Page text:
Over the years, Opticom has conducted extensive research on buying behavior among customers in the pulp and paper industry. In particular, our Brand Equity surveys have demonstrated the complexity of the paper buying market and the consequently difficult task of segmenting the customers into distinct and easily manageable marketing categories. Further research has shown that in many cases “the customer” in the pulp and paper industry (not limited to paper) is perceived by the supplier as a somewhat omniscient and unpredictable element on which the supplier nevertheless seems to heavily rely for answers, ideas and suggestions concerning new products. This paradox creates a situation that ultimately distorts the positive meaning of customer focus as well as the original balance between the supplier and the customer.
In reality, customers’ product choices are the weighted sum of a number of perceived benefits and disadvantages of a given product at a given time. And, the supplier’s passive stance is the result of a lack of fundamental understanding of the reasons behind this weighting. This text presents a new theory on mapping and linking overall customer drivers to product function, potentially restoring the balance.
Usually, when trying to understand customer choice in this industry, three important facts are overlooked. Firstly, it is not enough to look at end users if you want to get to the root of end user choice patterns. Everything that happens on a particular level in the distribution channel, e.g., the producer level, happens as a consequence of, or will have a consequence on, something else on another level, e.g., the end user. In short, there are ripple effects going both ways. Secondly, all products with similar functions at each level in the channel must be accounted for when predicting customer choice. This is not limited to pulp and paper products since products from other industries must also be considered. For example, information technology might solve similar problems and fulfill similar needs. Thirdly, as we follow the distribution channel leading toward the end user, the availability of similar products increases while the specialist, or peak, knowledge of these products decreases. The closer we get to the final customer the more exposed to perceived equal alternatives the customer will be and the more information this customer will need on the benefits in his individual case of a specific product versus another, initially perceived equal, alternative. Lack of such information will increase the risk of perceived random choice, which will make meaningful market segmentation impossible.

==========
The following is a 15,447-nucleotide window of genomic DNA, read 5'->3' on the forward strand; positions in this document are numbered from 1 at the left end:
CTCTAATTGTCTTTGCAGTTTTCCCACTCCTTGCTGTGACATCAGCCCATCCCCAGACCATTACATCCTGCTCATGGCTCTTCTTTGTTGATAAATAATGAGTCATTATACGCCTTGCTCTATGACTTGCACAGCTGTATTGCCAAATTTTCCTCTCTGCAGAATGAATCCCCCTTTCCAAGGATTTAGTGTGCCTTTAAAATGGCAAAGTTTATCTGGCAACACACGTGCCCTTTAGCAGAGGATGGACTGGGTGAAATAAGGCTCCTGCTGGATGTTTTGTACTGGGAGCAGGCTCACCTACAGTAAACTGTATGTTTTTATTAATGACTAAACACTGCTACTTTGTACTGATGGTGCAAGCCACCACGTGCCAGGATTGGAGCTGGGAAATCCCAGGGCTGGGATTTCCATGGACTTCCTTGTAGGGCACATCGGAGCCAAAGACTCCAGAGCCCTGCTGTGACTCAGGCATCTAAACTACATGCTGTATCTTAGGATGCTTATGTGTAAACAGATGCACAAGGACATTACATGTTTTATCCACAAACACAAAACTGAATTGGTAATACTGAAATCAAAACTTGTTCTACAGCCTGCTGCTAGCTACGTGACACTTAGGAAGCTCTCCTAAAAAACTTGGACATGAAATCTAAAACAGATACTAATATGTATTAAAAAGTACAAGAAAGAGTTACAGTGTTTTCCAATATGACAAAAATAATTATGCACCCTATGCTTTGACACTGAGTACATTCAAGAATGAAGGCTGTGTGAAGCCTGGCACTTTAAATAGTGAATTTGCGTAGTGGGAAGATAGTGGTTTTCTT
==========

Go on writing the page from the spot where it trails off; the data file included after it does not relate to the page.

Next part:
Map needs and demands
How can we generate the kind of understanding needed to present the benefits of a certain product to the targeted user in the best possible way without asking those specific questions that the customer sometimes has problems answering and, in fact, would like the supplier to know? At the core of understanding lies a complete customer mapping in terms of needs and demands equalling drivers within a number of relevant areas not limited to the need for service, product quality, price etc. (the usual segmented suspects). In doing this, the combined drivers of the target customer will indicate desired functions of a current product/product to be, and not necessarily a specific product.
Questions to ask are: what should be the (positive) results of product use and/or what problem should the product solve given the combined customer drivers? Are there other products currently providing the same results/solving the same problems for that customer?
Based on the information derived it will be possible to:
1. Observe which drivers are currently being fulfilled by one and the same product — segmenting the market according to existing products and brands.
2. Observe how many of the drivers in a target group are currently being fulfilled by one and the same product — mapping of “best-in-class products”.
3. Estimate the possibility of creating a product that will fulfil more of the present drivers.
4. Calculate the possible market share of any given product given the knowledge of the relevant drivers.
Creating a win-win situation
With all the information about the relevant drivers being available and matched with the specific capabilities of the individual supplier, the possibility of creating something that comes close to a perfect match or win-win situation increases. Moreover the initiative will be supplier-driven.
Finally, to gather this information about the customer, an unorthodox view on actual marketing activity is needed. In the words of David Packard: “Marketing is far too important to be left to the marketing department.” Quite recently, this statement has materialized in the marketing theory Total Integrated Marketing as presented by Hulbert, Piercy and Capon. The theory states that marketing should be an activity comprising every department in a company, from finance to human resources, transforming this entire set of capabilities into a seamless system.
Ultimately, every point of contact with a brand is that brand to the customer and a possible source of information for the supplier. Make it count!
This article by Opticom’s project manager Camilla Wiwe was originally published by RISI in PPI Magazine, where it can be found in the archives at: